The following is a message from the Hamilton College Digital Humanities Initiative.
The United States holds more prisoners and employs more prison staff than any other nation on earth. But there is no central location where the public, policy makers, students or researchers can benefit from the many years of first-hand experience of prisoners and prison workers. The American Prison Writing Archive is an in-progress, internet-based, digital archive of non-fiction essays that will offer the public first-hand testimony to the living and working conditions experienced by prisoners, prison employees, and prison volunteers. Anyone who lives, works, or volunteers inside American prisons can contribute work to the APWA. We seek authors who write with the authority that only first-person experience can bring.
We are open to many styles, but all submitted essays must draw on first-hand experience.
All topics are of interest, including descriptions of sources of stress, ways of coping, health care, causes of violence and ways to reduce violence, material conditions, education, employment conditions and the challenges these conditions present, the environment for volunteers, the aging prison population, visions of a better way to operate (personally, politically, institutionally, etc.), reflections on the work of dealing with time inside (for workers as well as prisoners), the challenges of physical and psychological survival, public perception and popular depictions of prisoners and prison workers, the politics and economics of mass incarceration, what works and why it works, and what doesn’t work and why it doesn’t work (i.e. practical views on reform), etc. We are open to any testimony about the issues that matter to prison staff, administrators, corrections officers, teachers, volunteers, and prisoners.
We value writing that takes thoughtful, constructive positions even on passionately felt ideas.
The APWA is intended for researchers and for the general public, to help them understand American prison conditions and the prison’s practical effects and place in society. All the work in the APWA will be accessible to anyone, anywhere in the world with access to the Internet. The APWA will open the American prison to public observation, and showcase the thinking and writing being produced inside.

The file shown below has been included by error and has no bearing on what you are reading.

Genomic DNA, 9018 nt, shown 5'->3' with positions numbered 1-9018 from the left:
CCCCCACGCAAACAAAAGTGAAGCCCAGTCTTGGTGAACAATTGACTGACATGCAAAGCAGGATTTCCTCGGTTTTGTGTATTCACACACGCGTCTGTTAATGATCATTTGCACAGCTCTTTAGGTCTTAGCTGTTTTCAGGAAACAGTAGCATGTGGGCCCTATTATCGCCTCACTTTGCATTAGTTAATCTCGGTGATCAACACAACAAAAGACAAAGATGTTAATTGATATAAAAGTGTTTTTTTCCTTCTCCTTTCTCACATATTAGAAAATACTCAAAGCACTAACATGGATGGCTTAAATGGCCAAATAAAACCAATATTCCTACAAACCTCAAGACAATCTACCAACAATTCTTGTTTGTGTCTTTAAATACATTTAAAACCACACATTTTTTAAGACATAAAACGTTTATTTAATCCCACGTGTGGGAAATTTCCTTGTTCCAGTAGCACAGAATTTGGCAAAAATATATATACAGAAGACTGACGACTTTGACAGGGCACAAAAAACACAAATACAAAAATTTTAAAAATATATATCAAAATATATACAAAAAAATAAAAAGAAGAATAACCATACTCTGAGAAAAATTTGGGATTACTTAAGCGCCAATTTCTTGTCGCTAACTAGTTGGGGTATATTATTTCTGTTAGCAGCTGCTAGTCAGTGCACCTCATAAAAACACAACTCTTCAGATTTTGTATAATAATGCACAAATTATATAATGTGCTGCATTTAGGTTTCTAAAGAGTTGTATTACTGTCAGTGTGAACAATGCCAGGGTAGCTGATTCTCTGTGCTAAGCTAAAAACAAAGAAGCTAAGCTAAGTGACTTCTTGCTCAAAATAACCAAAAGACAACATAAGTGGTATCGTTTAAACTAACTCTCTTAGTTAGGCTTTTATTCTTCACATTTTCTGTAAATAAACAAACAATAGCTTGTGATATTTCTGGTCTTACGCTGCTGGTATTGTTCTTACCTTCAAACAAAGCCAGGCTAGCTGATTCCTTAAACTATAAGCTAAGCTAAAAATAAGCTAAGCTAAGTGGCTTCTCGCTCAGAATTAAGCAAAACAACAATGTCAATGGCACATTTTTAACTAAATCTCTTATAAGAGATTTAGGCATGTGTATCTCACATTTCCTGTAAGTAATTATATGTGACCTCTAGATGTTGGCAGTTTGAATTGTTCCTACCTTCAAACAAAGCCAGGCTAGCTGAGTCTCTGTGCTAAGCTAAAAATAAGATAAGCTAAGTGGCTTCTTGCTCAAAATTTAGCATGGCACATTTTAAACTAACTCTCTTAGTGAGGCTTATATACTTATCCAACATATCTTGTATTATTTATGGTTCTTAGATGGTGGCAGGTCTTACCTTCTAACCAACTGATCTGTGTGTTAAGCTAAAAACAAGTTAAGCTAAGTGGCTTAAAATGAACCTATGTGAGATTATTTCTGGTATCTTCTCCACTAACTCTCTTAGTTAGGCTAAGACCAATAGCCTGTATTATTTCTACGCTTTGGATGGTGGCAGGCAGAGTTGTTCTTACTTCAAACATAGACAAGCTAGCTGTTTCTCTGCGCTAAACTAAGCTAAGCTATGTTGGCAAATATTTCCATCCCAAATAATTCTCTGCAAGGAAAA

Once included in the APWA, work will be retained indefinitely. Contributors can write under pseudonyms or anonymously. We reserve the right to edit or reject work that advocates violence, names names in ongoing legal cases, or libels named individuals. The APWA is not currently accepting poetry or fiction. We accept art (on a single 8.5×11 page) only if accompanied by an essay. A signed permission sheet must be included to post work on the APWA. By signing on the signature line below, you are granting us permission to include your work in the APWA. The questionnaire information will be used to offer researchers points of reference (for example, to study the specific concerns of staff who are veterans, or of Black and Latino men in maximum-security facilities).
Please pass the APWA address and questionnaire to other prisoners, prison workers, and volunteers. (Photocopied, handwritten, or re-typed copies of the questionnaire are acceptable.) There is no deadline. We seek the widest possible gathering of American prison writing, and we will read, scan, and transcribe essays into the APWA on a continuing basis. Previously published work is acceptable if authors retain copyright. Please let us know where and when your essay appeared in print.
Non-fiction essays, based on first-hand experience, should be limited to 5,000 words (15 double-spaced pages). Clearly hand-written pages are welcome. We charge no fees. We will read all writing submitted.
The permissions-questionnaire on the APWA site MUST accompany all submissions. For more information and to download the questionnaire, go to: http://www.dhinitiative.org/projects/apwa/
Mail essays to Doran Larson, Ph.D. Professor of English & Creative Writing at firstname.lastname@example.org or to:
198 College Hill Road
Clinton, NY 13323